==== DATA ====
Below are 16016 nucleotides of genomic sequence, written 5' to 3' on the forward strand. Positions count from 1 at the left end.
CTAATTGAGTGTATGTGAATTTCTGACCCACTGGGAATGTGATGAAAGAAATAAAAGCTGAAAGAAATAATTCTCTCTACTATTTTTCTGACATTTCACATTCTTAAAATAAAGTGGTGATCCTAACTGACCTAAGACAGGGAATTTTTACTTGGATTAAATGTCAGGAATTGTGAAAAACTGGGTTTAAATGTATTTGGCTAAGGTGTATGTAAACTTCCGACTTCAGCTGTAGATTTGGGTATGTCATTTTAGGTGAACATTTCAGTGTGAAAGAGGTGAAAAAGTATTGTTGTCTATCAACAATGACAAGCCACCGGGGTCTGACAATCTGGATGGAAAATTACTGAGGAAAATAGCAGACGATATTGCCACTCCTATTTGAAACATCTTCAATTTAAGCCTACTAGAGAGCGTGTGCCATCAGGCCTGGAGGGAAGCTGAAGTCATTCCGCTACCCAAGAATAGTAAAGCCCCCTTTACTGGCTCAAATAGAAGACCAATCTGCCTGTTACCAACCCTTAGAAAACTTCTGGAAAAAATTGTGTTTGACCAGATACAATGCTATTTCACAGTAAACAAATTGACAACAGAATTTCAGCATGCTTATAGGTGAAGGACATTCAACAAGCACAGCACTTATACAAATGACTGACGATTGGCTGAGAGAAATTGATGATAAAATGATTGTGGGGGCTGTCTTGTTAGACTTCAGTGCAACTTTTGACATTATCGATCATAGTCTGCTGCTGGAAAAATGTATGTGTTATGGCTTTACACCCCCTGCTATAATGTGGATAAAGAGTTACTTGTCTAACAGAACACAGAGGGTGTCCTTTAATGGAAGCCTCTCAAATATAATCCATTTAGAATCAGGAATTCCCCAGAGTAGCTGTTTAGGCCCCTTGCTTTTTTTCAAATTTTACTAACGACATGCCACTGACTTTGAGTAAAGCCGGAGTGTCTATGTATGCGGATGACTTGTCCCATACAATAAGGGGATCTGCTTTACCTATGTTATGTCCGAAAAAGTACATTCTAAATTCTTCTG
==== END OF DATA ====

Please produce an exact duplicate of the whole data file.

Below are 16016 nucleotides of genomic sequence, written 5' to 3' on the forward strand. Positions count from 1 at the left end.
CTAATTGAGTGTATGTGAATTTCTGACCCACTGGGAATGTGATGAAAGAAATAAAAGCTGAAAGAAATAATTCTCTCTACTATTTTTCTGACATTTCACATTCTTAAAATAAAGTGGTGATCCTAACTGACCTAAGACAGGGAATTTTTACTTGGATTAAATGTCAGGAATTGTGAAAAACTGGGTTTAAATGTATTTGGCTAAGGTGTATGTAAACTTCCGACTTCAGCTGTAGATTTGGGTATGTCATTTTAGGTGAACATTTCAGTGTGAAAGAGGTGAAAAAGTATTGTTGTCTATCAACAATGACAAGCCACCGGGGTCTGACAATCTGGATGGAAAATTACTGAGGAAAATAGCAGACGATATTGCCACTCCTATTTGAAACATCTTCAATTTAAGCCTACTAGAGAGCGTGTGCCATCAGGCCTGGAGGGAAGCTGAAGTCATTCCGCTACCCAAGAATAGTAAAGCCCCCTTTACTGGCTCAAATAGAAGACCAATCTGCCTGTTACCAACCCTTAGAAAACTTCTGGAAAAAATTGTGTTTGACCAGATACAATGCTATTTCACAGTAAACAAATTGACAACAGAATTTCAGCATGCTTATAGGTGAAGGACATTCAACAAGCACAGCACTTATACAAATGACTGACGATTGGCTGAGAGAAATTGATGATAAAATGATTGTGGGGGCTGTCTTGTTAGACTTCAGTGCAACTTTTGACATTATCGATCATAGTCTGCTGCTGGAAAAATGTATGTGTTATGGCTTTACACCCCCTGCTATAATGTGGATAAAGAGTTACTTGTCTAACAGAACACAGAGGGTGTCCTTTAATGGAAGCCTCTCAAATATAATCCATTTAGAATCAGGAATTCCCCAGAGTAGCTGTTTAGGCCCCTTGCTTTTTTTCAAATTTTACTAACGACATGCCACTGACTTTGAGTAAAGCCGGAGTGTCTATGTATGCGGATGACTTGTCCCATACAATAAGGGGATCTGCTTTACCTATGTTATGTCCGAAAAAGTACATTCTAAATTCTTCTG